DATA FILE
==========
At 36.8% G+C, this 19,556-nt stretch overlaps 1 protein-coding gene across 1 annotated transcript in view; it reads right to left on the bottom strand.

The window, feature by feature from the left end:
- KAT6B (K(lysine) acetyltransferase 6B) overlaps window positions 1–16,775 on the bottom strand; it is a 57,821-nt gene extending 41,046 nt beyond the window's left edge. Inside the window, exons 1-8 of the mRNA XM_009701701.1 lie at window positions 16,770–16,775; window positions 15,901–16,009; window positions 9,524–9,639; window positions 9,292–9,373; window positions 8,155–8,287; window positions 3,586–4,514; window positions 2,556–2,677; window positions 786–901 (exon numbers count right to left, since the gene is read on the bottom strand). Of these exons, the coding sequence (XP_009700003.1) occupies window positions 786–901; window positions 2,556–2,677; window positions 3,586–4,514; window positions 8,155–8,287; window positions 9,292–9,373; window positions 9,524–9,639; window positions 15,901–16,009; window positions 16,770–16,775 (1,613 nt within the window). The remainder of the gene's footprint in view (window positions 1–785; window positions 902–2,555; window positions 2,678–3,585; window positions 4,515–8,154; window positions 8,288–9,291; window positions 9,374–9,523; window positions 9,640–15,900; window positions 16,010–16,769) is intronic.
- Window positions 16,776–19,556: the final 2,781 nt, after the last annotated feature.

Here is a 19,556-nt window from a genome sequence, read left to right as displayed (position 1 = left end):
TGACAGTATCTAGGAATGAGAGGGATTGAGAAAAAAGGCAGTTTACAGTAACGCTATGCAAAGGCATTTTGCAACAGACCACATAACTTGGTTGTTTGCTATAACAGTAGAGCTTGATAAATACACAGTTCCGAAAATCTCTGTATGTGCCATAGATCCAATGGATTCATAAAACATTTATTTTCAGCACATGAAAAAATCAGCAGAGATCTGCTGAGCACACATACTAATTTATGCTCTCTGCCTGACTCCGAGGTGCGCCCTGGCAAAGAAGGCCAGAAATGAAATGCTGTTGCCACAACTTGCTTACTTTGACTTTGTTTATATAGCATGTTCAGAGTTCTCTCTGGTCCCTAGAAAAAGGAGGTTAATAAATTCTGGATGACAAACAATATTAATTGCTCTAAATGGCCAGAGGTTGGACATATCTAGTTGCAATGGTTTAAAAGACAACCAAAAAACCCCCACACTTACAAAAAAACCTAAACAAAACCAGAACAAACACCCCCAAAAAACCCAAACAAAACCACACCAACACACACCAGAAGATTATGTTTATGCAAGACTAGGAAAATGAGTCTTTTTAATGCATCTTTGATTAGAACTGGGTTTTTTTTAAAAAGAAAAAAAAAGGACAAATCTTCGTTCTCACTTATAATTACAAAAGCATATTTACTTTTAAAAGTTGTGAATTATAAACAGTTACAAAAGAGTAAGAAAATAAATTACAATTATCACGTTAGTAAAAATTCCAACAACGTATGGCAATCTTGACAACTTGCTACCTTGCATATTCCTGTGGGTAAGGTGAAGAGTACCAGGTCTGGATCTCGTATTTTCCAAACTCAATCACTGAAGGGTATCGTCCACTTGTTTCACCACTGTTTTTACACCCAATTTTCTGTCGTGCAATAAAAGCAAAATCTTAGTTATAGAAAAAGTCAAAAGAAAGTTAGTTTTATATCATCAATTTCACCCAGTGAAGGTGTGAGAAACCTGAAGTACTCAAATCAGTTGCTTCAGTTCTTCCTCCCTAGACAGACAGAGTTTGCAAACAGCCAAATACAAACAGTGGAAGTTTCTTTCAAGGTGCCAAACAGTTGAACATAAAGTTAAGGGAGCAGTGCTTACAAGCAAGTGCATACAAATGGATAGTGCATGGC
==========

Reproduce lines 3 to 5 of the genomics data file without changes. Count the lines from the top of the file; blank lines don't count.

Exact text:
- KAT6B (K(lysine) acetyltransferase 6B) overlaps window positions 1–16,775 on the bottom strand; it is a 57,821-nt gene extending 41,046 nt beyond the window's left edge. Inside the window, exons 1-8 of the mRNA XM_009701701.1 lie at window positions 16,770–16,775; window positions 15,901–16,009; window positions 9,524–9,639; window positions 9,292–9,373; window positions 8,155–8,287; window positions 3,586–4,514; window positions 2,556–2,677; window positions 786–901 (exon numbers count right to left, since the gene is read on the bottom strand). Of these exons, the coding sequence (XP_009700003.1) occupies window positions 786–901; window positions 2,556–2,677; window positions 3,586–4,514; window positions 8,155–8,287; window positions 9,292–9,373; window positions 9,524–9,639; window positions 15,901–16,009; window positions 16,770–16,775 (1,613 nt within the window). The remainder of the gene's footprint in view (window positions 1–785; window positions 902–2,555; window positions 2,678–3,585; window positions 4,515–8,154; window positions 8,288–9,291; window positions 9,374–9,523; window positions 9,640–15,900; window positions 16,010–16,769) is intronic.
- Window positions 16,776–19,556: the final 2,781 nt, after the last annotated feature.

Here is a 19,556-nt window from a genome sequence, read left to right as displayed (position 1 = left end):